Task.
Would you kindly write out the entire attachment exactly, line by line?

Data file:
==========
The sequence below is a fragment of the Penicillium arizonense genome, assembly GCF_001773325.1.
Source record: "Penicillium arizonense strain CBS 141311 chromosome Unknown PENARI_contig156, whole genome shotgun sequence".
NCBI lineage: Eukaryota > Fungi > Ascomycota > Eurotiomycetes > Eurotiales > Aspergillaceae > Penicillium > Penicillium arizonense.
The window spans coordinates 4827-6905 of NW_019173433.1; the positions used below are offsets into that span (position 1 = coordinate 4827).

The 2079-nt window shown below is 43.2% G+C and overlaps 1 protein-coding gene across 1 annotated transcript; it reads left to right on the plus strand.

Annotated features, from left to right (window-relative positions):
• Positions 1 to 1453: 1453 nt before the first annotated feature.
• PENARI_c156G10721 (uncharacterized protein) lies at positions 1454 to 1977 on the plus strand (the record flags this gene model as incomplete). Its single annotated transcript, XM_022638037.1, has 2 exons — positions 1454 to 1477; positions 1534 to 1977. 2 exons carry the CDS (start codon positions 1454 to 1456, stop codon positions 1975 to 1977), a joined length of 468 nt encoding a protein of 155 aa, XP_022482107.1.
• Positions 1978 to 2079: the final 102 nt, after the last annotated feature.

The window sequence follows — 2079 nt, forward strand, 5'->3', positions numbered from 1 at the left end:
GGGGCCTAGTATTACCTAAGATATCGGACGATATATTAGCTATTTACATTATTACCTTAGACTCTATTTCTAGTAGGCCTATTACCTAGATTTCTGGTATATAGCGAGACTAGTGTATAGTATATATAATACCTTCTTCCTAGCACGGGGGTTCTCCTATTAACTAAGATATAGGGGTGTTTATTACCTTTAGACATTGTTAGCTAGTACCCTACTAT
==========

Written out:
The sequence below is a fragment of the Penicillium arizonense genome, assembly GCF_001773325.1.
Source record: "Penicillium arizonense strain CBS 141311 chromosome Unknown PENARI_contig156, whole genome shotgun sequence".
NCBI lineage: Eukaryota > Fungi > Ascomycota > Eurotiomycetes > Eurotiales > Aspergillaceae > Penicillium > Penicillium arizonense.
The window spans coordinates 4827-6905 of NW_019173433.1; the positions used below are offsets into that span (position 1 = coordinate 4827).

The 2079-nt window shown below is 43.2% G+C and overlaps 1 protein-coding gene across 1 annotated transcript; it reads left to right on the plus strand.

Annotated features, from left to right (window-relative positions):
• Positions 1 to 1453: 1453 nt before the first annotated feature.
• PENARI_c156G10721 (uncharacterized protein) lies at positions 1454 to 1977 on the plus strand (the record flags this gene model as incomplete). Its single annotated transcript, XM_022638037.1, has 2 exons — positions 1454 to 1477; positions 1534 to 1977. 2 exons carry the CDS (start codon positions 1454 to 1456, stop codon positions 1975 to 1977), a joined length of 468 nt encoding a protein of 155 aa, XP_022482107.1.
• Positions 1978 to 2079: the final 102 nt, after the last annotated feature.

The window sequence follows — 2079 nt, forward strand, 5'->3', positions numbered from 1 at the left end:
GGGGCCTAGTATTACCTAAGATATCGGACGATATATTAGCTATTTACATTATTACCTTAGACTCTATTTCTAGTAGGCCTATTACCTAGATTTCTGGTATATAGCGAGACTAGTGTATAGTATATATAATACCTTCTTCCTAGCACGGGGGTTCTCCTATTAACTAAGATATAGGGGTGTTTATTACCTTTAGACATTGTTAGCTAGTACCCTACTAT